I understand how generating a SHA-256 hash containing any specified sequence requires lots of guessing and checking. The longer the specified sequence, the more rarely that it will appear.

And I understand how inserting random nonces into a block until its hash happens to begin with a certain number of 0s is a computationally expensive and ultimately random process, which demonstrates proof of work.

What I’m wondering is: why zeroes, and why leading?

Could mining work just as feasibly if the challenge were to produce a hash with, say, ends in a certain number of Fs, or has the digits 314159265358979... starting at index 32?

Or is there a technical reason why miners’ goal is to produce a hash which begins with 0s, and not any other character at any other location in the hash?


The "leading zeros" are a simplification. The difficulty is encoded as a target which is essentially a 256 bit number. Since block hashes are produced by SHA-256, they're also a string of 256 bits. If a block candidate's hash interpreted as a number is numerically smaller than the target, the block candidate is a valid block.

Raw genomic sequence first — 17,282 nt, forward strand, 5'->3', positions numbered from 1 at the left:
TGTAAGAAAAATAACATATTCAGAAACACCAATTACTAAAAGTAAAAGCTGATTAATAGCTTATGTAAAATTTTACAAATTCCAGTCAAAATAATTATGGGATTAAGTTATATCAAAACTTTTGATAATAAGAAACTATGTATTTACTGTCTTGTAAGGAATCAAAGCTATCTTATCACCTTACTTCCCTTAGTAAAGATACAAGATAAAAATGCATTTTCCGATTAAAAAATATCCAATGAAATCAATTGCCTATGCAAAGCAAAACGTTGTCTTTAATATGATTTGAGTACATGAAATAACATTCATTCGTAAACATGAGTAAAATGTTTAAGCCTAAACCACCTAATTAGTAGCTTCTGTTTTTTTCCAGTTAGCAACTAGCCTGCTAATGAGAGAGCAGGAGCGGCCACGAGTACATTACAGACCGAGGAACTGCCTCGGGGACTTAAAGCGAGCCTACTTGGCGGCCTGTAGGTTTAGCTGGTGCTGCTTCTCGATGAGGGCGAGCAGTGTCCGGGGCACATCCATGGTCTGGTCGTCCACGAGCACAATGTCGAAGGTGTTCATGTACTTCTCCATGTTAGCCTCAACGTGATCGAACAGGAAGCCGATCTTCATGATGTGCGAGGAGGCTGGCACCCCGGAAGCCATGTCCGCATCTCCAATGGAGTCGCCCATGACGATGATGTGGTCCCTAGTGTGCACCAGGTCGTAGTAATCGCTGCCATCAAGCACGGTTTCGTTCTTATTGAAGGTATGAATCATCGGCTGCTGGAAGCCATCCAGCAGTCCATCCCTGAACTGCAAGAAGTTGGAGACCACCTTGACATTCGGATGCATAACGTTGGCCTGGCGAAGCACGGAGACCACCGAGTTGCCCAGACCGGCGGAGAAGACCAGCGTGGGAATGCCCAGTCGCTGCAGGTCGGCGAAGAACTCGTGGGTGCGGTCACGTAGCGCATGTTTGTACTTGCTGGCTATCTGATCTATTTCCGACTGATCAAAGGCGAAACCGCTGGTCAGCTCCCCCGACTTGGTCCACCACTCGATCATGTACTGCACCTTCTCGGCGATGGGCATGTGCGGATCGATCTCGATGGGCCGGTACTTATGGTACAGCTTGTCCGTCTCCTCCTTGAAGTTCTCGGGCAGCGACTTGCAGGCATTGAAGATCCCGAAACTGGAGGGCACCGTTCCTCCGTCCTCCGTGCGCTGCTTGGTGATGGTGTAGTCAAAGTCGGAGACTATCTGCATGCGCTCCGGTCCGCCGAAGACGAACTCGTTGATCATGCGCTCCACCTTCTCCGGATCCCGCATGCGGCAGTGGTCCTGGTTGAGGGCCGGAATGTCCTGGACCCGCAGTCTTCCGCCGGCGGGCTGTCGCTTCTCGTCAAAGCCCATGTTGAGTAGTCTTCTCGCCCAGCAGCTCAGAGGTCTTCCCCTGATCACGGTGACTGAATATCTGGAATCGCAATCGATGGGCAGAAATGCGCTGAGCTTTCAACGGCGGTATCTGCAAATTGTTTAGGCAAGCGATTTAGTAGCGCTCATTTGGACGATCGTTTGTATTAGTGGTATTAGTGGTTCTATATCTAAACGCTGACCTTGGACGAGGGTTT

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  • Sensical! So if I know a target has n leading zeroes, that's shorthand for saying that the actual specific target lies somewhere between [ 16^(63-n), 16^(64-n) ), yeah? – Jacob Ford Aug 9 '17 at 20:10
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    I'd have said [ 2^(255-n)-1, 2^(256-n)-1 ), but besides that yeah. – Murch Aug 9 '17 at 20:52

Leading ones or trailing ones will work as well as leading zeroes or trailing zeroes, it looks like a random choice from four equivalent cases.

Starting index from middle point might limit that value of maximal hardness of the mining, unless using of some sophisticated bit shifts for overcoming the limit, which may be slightly awkward for supporting in future. Non-regular patterns, like mathematical constants, might add even more pain for some kinds of developers and will not be obvious at all when looking at bit string of hash sum.

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